Whatever the stuff was and wherever it came from, nobody in the West questioned the basic proposition for thousands of years. It wasn’t until the 18th century that the Irishman George Berkeley (pronounced Barklee, 1685–1753) proposed to trash the entire notion. Berkeley’s investigations into perception and illusion led him to believe that matter is nothing more than a subjective experience. The true reality, he claimed, is nothing but G‑d’s ideas. He didn’t deny that individual things exist. Apples, rocks, wind and water—these exist, he said, because they are ideas of the divine mind. The stuff we call matter, however, is nothing more than a construct, an epiphenomenon of the human mind.

Mostly, the notion was rejected offhand. Samuel Johnson responded by exclaiming, “I refute it thus!” while kicking a rock. No, I’m not sure I get that either. But the tangibility of matter, it seems, is so central an experience to the human subject that it renders it almost impervious to question. Berkeley’s “immaterialism,” as he called it (or “subjective idealism,” as others later referred to it), was most notable by the reaction it spurred. It wasn’t until the second half of the 20th century, two hundred years after his death, that a new generation of spiritual seekers found resonance in his view of reality.

Yet in a very different world a strikingly similar idea arose, and was embraced and developed over the generations.

Conservation of Matter

Kabbalists are principally concerned with what is going on in worlds beyond our own; R. Schneur Zalman’s principal concern is the material world here and now.

Rabbi Schneur Zalman of Liadi established the Chabad school in the latter half of the 18th century, when Jewish theology was still mostly couched in Kabbalistic terms. But R. Schneur Zalman’s Kabbalah is different. Kabbalists are principally concerned with what is going on in worlds beyond our own, how our actions affect those worlds, and how to experience their supernal bliss. Rabbi Schneur Zalman discusses those matters as well, and in great detail. But his principal concern is not any higher world—it’s the material world here and now. Similarly, when it comes to theology, the concern of Rabbi Schneur Zalman is not “how do we know there is a G‑d?” but “how is it possible that there is a world?” Although firmly steeped in an ancient, living forest of tradition, in more ways than one R. Schneur Zalman’s thinking sits firmly within modernity.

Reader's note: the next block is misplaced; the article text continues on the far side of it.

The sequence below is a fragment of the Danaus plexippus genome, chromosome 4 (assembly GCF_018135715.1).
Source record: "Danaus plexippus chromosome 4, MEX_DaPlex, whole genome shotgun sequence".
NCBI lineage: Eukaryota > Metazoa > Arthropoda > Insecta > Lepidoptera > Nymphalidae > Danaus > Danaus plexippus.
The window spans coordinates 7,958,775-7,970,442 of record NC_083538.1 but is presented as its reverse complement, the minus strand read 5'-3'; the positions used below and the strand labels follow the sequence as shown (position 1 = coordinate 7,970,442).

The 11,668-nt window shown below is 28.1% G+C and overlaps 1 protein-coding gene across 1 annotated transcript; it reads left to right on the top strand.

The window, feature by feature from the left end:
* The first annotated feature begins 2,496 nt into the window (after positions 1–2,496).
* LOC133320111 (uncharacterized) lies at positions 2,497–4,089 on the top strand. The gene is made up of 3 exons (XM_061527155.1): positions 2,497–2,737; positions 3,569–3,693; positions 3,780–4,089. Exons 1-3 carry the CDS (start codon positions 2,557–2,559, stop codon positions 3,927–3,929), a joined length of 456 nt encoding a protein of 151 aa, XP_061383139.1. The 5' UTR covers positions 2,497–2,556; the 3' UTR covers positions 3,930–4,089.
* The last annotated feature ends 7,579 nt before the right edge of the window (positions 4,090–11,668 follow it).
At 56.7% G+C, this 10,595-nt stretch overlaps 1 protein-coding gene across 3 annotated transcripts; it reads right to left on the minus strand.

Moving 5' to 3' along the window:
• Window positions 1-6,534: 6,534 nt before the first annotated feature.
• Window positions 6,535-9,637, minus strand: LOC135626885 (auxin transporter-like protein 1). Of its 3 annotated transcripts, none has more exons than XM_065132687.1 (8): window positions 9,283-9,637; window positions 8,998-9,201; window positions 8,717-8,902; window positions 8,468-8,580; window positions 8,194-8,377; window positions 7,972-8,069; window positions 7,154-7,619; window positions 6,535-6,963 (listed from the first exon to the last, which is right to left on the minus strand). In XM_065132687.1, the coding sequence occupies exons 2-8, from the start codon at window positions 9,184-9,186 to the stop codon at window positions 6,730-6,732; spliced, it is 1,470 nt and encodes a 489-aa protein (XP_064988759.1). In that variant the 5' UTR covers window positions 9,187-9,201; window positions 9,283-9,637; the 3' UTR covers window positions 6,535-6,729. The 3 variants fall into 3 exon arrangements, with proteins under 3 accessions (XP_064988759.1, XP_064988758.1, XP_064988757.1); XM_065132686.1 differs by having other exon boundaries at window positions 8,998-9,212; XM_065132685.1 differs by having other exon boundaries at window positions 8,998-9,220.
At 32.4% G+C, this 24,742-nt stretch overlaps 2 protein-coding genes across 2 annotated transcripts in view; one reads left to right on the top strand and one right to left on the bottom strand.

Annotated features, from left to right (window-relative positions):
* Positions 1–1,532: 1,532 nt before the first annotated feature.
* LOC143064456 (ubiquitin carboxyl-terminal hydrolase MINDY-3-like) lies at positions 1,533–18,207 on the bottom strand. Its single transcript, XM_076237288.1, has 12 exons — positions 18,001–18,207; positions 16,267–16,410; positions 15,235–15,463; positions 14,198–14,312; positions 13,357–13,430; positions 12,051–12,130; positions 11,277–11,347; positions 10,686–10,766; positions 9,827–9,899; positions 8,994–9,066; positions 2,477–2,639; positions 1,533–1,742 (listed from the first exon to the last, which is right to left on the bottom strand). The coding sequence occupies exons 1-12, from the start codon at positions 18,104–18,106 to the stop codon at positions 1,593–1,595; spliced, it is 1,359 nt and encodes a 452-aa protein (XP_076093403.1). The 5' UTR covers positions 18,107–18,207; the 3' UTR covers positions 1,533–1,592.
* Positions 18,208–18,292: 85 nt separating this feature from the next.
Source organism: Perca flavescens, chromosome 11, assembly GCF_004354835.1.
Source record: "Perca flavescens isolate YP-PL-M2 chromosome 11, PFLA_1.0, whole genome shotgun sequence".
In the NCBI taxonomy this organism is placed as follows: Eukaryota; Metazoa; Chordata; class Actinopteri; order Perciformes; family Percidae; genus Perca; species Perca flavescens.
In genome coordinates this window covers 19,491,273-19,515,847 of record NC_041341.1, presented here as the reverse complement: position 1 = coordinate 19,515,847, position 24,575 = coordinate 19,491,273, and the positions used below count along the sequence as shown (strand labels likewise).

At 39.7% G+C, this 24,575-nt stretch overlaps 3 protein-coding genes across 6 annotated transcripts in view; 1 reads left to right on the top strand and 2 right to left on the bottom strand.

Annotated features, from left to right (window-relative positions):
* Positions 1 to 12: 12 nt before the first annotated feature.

I have no evidence that R. Schneur Zalman ever saw Berkeley’s work or heard discussion of it.1 But I do find it notable that his definitive treatment of the subject was delivered in a talk2 in 1810—exactly one hundred years after Berkeley had published his ideas on subjective reality for the first time.

Of course, there is a vast distinction: Berkeley, writing as a scholar of the Enlightenment, did not feel bound to a legacy of received wisdom. It sounds strange, but R. Schneur Zalman, as progressive and radical as he might have been, always remained nevertheless a traditionalist.

The same with that talk in 1810: Rather than introduce a new idea, he demonstrates how all that the philosophers troubled over and the Kabbalists described in mystic terms can be found in the simple words of the book of Genesis—and from there they are illuminated. Once you realize the concepts those words present, everything else becomes utterly transformed.

Everything Matters

R. Schneur Zalman had explored the concept of matter in great depth beforehand, but it’s in this discussion that he shifts the terminology. Since Plato and Aristotle, the terminology of philosophers was “form and matter,” of which all reality is composed. Form includes the shape, the properties and the nature of each thing. Matter is that which takes form—you could say, the “isness” of the thing.

In the Hebrew Bible, there seems to be no concept of stuff being made of anything at all.

But, just as there is no biblical word for “nature,” so there is no word for “matter” or “stuff.” In the Hebrew Bible, there seems to be no concept of stuff being made of anything at all. Everything exists because the Creator says it exists. “And G‑d said, ‘Let there be light!’ and there was light.”3 “With the word of G‑d, the heavens were made.”4